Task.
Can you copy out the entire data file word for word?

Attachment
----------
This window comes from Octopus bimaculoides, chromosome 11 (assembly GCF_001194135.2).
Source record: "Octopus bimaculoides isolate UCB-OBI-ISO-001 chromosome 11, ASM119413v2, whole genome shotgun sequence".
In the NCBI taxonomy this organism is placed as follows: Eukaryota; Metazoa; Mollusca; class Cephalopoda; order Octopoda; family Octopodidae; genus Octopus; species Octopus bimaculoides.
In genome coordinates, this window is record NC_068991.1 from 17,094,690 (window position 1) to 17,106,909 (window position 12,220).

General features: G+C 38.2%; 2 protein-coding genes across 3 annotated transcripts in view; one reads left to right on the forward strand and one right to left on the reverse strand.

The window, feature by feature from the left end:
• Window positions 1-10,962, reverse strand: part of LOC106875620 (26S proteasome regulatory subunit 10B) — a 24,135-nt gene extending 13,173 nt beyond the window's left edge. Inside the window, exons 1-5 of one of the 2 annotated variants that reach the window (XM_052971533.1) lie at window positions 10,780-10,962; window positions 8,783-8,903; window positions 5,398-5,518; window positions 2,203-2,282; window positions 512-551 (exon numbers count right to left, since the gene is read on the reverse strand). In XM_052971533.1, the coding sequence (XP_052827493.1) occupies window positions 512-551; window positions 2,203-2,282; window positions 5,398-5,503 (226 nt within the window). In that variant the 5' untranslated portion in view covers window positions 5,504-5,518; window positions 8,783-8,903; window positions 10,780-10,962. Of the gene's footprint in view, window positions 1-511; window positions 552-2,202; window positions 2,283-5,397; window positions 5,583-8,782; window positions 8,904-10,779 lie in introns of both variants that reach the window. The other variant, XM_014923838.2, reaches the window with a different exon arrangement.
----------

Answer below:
This window comes from Octopus bimaculoides, chromosome 11 (assembly GCF_001194135.2).
Source record: "Octopus bimaculoides isolate UCB-OBI-ISO-001 chromosome 11, ASM119413v2, whole genome shotgun sequence".
In the NCBI taxonomy this organism is placed as follows: Eukaryota; Metazoa; Mollusca; class Cephalopoda; order Octopoda; family Octopodidae; genus Octopus; species Octopus bimaculoides.
In genome coordinates, this window is record NC_068991.1 from 17,094,690 (window position 1) to 17,106,909 (window position 12,220).

General features: G+C 38.2%; 2 protein-coding genes across 3 annotated transcripts in view; one reads left to right on the forward strand and one right to left on the reverse strand.

The window, feature by feature from the left end:
• Window positions 1-10,962, reverse strand: part of LOC106875620 (26S proteasome regulatory subunit 10B) — a 24,135-nt gene extending 13,173 nt beyond the window's left edge. Inside the window, exons 1-5 of one of the 2 annotated variants that reach the window (XM_052971533.1) lie at window positions 10,780-10,962; window positions 8,783-8,903; window positions 5,398-5,518; window positions 2,203-2,282; window positions 512-551 (exon numbers count right to left, since the gene is read on the reverse strand). In XM_052971533.1, the coding sequence (XP_052827493.1) occupies window positions 512-551; window positions 2,203-2,282; window positions 5,398-5,503 (226 nt within the window). In that variant the 5' untranslated portion in view covers window positions 5,504-5,518; window positions 8,783-8,903; window positions 10,780-10,962. Of the gene's footprint in view, window positions 1-511; window positions 552-2,202; window positions 2,283-5,397; window positions 5,583-8,782; window positions 8,904-10,779 lie in introns of both variants that reach the window. The other variant, XM_014923838.2, reaches the window with a different exon arrangement.